Less sleep means more injuries in kids

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Lack of sleep can lead to increased injuries among preschool children, research from the University of Rochester School of Nursing has found.

The study, published in the March/April issue of Public Health Nursing, shows that children who, according to their mothers, lack an adequate amount of sleep, are twice as likely to sustain injuries as compared to their well-rested peers.

Although ample research has shown a correlation between lack of sleep and unintended injuries in adults and adolescents, similar research on young children is sparse. Injury is the leading cause of death among children and adolescents in the United States and one of the 10 Leading Health Indicators being tracked over the next decade by the United States Public Health Service. The National Sleep Foundation recommends that children three to six years of age get at least 11 hours of sleep each day.

The study, conducted by Christina Koulouglioti, Ph.D., R.N., and colleagues, Robert Cole, Ph.D. and Harriet Kitzman, Ph.D., R.N., F.A.A.N., of the University of Rochester School of Nursing, found that children who get an adequate amount of sleep, as reported by their mothers, sustain fewer injuries. The increased risk of injuries associated with inadequate sleep was significant regardless of both the child's temperament and the mother's age, level of education, ethnicity or socioeconomic status.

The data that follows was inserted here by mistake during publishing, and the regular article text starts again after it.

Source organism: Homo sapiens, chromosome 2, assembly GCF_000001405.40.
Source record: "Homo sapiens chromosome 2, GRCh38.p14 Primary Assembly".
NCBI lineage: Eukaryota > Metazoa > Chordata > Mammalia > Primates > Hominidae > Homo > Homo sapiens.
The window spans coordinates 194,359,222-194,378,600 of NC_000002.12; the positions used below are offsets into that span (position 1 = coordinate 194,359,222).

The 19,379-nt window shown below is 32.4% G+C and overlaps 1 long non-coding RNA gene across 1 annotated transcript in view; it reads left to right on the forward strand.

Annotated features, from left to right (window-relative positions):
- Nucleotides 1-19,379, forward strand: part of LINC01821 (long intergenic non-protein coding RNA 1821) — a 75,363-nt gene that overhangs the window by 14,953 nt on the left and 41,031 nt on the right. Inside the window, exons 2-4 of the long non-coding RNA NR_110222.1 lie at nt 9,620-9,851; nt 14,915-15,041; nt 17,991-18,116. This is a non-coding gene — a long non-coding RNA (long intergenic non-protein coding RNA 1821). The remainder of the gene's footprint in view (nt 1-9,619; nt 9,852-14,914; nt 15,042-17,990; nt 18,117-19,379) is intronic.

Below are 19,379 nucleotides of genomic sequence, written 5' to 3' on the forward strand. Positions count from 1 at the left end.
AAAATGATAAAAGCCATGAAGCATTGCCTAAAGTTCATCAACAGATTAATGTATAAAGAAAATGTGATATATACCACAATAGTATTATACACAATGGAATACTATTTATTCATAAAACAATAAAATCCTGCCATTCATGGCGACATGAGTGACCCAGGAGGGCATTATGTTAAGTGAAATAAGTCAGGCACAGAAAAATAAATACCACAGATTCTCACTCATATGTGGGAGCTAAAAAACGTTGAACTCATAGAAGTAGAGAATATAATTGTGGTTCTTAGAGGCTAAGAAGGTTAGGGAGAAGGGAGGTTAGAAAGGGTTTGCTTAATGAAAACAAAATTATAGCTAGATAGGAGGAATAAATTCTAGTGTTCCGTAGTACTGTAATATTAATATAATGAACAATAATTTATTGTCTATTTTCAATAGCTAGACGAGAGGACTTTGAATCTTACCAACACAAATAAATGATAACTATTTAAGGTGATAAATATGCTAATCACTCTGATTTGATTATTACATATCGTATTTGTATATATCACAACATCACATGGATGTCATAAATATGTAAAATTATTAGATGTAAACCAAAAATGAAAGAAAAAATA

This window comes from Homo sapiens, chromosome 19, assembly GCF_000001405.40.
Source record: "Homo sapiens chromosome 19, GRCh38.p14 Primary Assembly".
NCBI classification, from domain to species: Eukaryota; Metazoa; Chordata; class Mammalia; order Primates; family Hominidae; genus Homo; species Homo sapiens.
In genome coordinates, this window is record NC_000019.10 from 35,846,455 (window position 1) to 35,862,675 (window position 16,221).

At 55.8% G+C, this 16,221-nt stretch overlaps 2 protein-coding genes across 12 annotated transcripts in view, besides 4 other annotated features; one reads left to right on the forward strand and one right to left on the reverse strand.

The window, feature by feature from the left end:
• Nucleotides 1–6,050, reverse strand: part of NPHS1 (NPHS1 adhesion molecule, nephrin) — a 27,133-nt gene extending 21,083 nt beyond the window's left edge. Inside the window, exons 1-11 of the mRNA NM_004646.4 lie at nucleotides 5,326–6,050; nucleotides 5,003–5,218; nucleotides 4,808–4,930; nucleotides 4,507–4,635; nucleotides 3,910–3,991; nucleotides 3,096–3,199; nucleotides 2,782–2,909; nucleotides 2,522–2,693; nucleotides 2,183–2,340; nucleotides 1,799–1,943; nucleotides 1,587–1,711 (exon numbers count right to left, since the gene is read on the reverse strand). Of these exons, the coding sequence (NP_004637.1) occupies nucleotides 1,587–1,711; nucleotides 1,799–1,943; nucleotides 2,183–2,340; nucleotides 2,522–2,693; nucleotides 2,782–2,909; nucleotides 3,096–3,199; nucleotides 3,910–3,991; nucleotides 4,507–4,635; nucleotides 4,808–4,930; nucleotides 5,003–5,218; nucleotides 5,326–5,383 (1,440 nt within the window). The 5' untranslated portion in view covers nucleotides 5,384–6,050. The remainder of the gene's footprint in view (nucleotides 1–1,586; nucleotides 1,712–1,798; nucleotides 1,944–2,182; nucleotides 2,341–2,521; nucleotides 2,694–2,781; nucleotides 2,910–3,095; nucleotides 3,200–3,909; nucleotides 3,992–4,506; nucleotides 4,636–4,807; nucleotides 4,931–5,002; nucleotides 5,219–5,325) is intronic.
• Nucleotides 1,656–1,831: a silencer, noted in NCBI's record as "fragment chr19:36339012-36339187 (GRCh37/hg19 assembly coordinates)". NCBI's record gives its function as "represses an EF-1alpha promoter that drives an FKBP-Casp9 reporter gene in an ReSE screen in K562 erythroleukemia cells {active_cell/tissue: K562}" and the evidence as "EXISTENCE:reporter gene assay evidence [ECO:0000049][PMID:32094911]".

“What this study tells us is that sleep has a critically important role in preventing injuries in young children and in our study mothers' judgment of whether their children are getting enough sleep, was the best predictor,” said Koulouglioti. “Every child is different. By understanding the role sleep plays in childhood injuries, we can come up with new and better ways to empower parents and prevent accidents from happening.”

Data for the study was collected from nearly 300 mothers and their preschool children from four pediatric practices in Rochester, N.Y., over the course of 2.5 years. Mothers reported on their child's sleep, with injury data collected through maternal reports and children's medical records. Data was collected on children at three years of age and again at four years of age.

The study was funded by the National Center for Injury Prevention and Control.

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